Cold Front Brings Little Fanfare for Many; Flash Flood Potential for a Few


Wednesday brings an challenging setup to convey as a forecaster.  A cold front crossing New England already was sweeping cool and dry air into the far North Country as of Wednesday morning, but as the wind shift associated with that front hits the humidity in Southern New England, scattered downpours and thunderstorms are likely.  In fact, total moisture content in the atmosphere is high enough that torrential rain is possible where the storms develop Wednesday afternoon, and short-term, high-resolution computer guidance has been keying in on Rhode Island and nearby Eastern Connecticut and Bristol County, MA.  The time of greatest concern is 4 PM to 8 PM.

A few notes:

  1. Uncertainty exists with flash flooding, as thunderstorm rains can be localized and flooding or no flooding depends upon specific areas of a town where the heaviest rain falls (ie: poor drainage part of town vs. ample drainage)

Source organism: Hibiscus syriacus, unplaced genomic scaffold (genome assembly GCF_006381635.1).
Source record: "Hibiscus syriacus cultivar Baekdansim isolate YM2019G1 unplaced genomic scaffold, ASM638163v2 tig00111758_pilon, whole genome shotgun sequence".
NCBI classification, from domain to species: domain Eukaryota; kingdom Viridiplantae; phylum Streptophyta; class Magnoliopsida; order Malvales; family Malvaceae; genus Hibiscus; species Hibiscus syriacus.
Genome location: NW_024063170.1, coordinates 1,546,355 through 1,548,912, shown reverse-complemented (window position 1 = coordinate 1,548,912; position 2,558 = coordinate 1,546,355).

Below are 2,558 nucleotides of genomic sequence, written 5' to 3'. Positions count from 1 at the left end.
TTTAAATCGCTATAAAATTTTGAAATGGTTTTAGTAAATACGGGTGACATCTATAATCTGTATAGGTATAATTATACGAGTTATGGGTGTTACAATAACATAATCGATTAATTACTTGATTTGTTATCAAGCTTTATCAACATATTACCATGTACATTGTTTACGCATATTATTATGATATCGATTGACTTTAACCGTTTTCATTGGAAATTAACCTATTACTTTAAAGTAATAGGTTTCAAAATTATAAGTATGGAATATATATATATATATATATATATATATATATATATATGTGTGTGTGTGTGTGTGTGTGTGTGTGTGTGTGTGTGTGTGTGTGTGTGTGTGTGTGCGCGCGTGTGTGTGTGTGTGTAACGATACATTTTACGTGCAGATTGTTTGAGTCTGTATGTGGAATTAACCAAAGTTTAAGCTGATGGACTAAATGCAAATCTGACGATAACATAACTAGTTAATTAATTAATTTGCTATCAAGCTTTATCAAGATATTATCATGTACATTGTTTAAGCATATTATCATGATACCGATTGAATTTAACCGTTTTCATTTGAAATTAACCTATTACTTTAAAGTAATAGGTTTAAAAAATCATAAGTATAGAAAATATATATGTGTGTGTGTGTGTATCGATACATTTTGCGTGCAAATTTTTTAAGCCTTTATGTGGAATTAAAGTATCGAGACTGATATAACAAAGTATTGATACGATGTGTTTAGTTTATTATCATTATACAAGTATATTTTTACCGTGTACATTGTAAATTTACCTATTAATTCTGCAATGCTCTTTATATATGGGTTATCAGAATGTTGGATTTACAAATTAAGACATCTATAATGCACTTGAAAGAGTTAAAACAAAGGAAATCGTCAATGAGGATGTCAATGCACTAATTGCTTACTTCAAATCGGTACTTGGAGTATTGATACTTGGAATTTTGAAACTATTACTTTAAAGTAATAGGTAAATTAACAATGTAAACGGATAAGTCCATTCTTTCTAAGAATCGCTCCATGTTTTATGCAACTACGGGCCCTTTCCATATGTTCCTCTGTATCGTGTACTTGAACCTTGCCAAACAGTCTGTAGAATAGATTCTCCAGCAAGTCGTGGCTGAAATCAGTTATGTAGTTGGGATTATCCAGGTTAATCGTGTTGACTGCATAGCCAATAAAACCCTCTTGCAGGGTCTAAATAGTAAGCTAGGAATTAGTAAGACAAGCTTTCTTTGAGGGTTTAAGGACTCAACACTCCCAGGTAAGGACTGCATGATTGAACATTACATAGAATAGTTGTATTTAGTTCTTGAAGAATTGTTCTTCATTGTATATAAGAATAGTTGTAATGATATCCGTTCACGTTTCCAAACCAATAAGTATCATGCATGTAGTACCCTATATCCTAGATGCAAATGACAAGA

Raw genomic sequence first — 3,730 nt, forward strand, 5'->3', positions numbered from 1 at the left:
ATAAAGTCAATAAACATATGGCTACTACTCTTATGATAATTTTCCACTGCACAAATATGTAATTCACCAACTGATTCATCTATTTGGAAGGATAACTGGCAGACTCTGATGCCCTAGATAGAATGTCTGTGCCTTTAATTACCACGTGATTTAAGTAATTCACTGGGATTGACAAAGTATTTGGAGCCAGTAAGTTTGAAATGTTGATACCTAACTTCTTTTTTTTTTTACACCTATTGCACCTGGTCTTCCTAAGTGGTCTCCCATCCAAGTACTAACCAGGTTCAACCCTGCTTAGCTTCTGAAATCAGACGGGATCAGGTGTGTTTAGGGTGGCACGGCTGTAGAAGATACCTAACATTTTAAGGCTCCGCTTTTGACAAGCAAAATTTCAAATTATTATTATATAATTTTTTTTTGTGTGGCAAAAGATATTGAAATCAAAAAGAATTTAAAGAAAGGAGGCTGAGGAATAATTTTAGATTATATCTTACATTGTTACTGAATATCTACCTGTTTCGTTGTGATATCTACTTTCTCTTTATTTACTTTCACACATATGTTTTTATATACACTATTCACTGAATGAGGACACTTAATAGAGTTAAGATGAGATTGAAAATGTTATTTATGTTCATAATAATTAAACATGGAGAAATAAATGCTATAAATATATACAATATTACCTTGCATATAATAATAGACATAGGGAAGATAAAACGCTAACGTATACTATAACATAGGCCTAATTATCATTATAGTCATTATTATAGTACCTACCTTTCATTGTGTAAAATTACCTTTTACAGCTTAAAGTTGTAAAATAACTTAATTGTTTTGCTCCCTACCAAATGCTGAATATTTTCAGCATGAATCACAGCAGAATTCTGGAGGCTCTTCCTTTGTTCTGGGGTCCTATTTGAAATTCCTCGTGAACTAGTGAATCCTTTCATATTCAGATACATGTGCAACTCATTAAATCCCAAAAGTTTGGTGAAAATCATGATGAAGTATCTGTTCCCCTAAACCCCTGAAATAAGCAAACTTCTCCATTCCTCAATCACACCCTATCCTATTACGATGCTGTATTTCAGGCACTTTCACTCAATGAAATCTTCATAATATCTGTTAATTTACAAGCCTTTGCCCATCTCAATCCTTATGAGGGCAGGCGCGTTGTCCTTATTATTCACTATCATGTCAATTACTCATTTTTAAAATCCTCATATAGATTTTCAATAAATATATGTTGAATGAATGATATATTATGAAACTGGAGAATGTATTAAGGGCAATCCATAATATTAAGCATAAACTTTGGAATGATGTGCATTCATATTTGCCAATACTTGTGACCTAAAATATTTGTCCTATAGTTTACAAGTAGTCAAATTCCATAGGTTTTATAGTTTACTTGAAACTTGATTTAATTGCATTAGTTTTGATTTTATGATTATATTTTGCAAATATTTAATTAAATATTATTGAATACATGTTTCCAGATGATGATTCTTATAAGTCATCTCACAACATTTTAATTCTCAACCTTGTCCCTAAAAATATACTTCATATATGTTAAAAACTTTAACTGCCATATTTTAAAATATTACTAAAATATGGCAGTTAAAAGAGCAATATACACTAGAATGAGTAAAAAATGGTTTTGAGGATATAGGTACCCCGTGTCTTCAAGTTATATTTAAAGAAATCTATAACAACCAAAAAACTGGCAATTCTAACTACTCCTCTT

2. In the world of weather, we know some variation exists, so towns from New Bedford north to Foxboro, MA, west to I-395 in Eastern CT should be on-guard.

Of course, the typical advice applies:  "turn around, don't drown" - avoid driving through flood waters, and if you're in a low-lying area where water starts to pool, seek higher ground.

For much of the remainder of New England, very little impact is expected from today's cold front, but drier and more comfortable air will be felt by evening.


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